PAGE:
THE SCI­ENCE OF SCENT

UN­DER­STAND­ING THE ESSENCE OF A FRA­GRANCE.

GQ (Australia) - - GROOMING - Chris­tian Dior ‘Sau­vage’ EDT, $149 (100ml); dior.com

The top notes

Work­ing like an amuse­bouche to set the scene for what’s to fol­low, berg­amot is front and cen­tre in Chris­tian Dior ‘Sau­vage’ Eau de Toilette. A cross be­tween the pear lemon and Seville or­ange or grape­fruit, the best is sourced from the Reg­gio Cal­abria re­gion of south­ern Italy. Per­fumers of­ten turn to berg­amot for its finely tuned bal­ance be­tween sharp­ness, sweet­ness and acid­ity.

The mid notes

Pro­vid­ing the bulk of the grunt here is laven­der. Yes, the same fra­grance so beloved by Nanna, and the main­stay of so many tra­di­tion­ally fe­male scents. But here’s the thing: in­stead of be­ing used in the top notes – as it is in many of the sweeter, fem­i­nine scents – its sharp earth­i­ness brings an el­e­ment that’s more for­est floor than photo op in Provence. Used spar­ingly, as it is in this case, laven­der is both sooth­ing and savoury.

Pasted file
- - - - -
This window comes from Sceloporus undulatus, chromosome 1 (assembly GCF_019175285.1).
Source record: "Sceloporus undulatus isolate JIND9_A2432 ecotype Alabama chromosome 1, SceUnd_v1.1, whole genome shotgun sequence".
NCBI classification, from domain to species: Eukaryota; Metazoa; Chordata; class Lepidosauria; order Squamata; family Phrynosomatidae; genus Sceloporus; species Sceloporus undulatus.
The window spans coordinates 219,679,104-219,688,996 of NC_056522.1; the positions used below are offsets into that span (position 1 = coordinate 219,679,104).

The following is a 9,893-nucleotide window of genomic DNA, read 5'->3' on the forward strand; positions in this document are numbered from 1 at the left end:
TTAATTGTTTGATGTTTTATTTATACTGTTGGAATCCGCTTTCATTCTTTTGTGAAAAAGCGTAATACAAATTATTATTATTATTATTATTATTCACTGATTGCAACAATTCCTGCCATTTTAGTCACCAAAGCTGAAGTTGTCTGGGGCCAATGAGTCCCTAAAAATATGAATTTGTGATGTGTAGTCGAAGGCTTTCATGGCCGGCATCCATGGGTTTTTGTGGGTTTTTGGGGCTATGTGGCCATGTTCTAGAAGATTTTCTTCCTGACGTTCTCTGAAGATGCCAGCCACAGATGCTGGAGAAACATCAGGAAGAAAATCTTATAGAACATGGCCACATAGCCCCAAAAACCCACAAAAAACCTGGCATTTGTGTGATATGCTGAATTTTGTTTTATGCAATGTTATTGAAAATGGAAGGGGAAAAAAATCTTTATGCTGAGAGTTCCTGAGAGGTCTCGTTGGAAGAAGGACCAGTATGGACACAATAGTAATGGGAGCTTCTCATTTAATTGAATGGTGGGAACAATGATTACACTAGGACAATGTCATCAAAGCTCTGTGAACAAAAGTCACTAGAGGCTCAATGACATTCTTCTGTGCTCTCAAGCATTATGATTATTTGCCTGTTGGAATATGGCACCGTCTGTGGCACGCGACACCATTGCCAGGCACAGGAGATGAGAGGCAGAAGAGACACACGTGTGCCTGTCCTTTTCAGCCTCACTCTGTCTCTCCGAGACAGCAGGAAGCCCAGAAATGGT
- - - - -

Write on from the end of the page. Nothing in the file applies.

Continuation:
The base notes

One of the undy­ing myths is that a good fra­grance re­lies en­tirely on nat­u­ral ex­tracts. Non­sense. There are myr­iad com­pounds that have been pur­pose built in lab­o­ra­to­ries to mir­ror and of­ten im­prove on na­ture. One of these is am­broxan – a musky am­ber base note in ‘Sau­vage’. It re­places am­ber­gris, a waxy se­cre­tion cre­ated by sperm whales to pro­tect their stom­ach, so prized that the gi­ants were once hunted to near-ex­tinc­tion.

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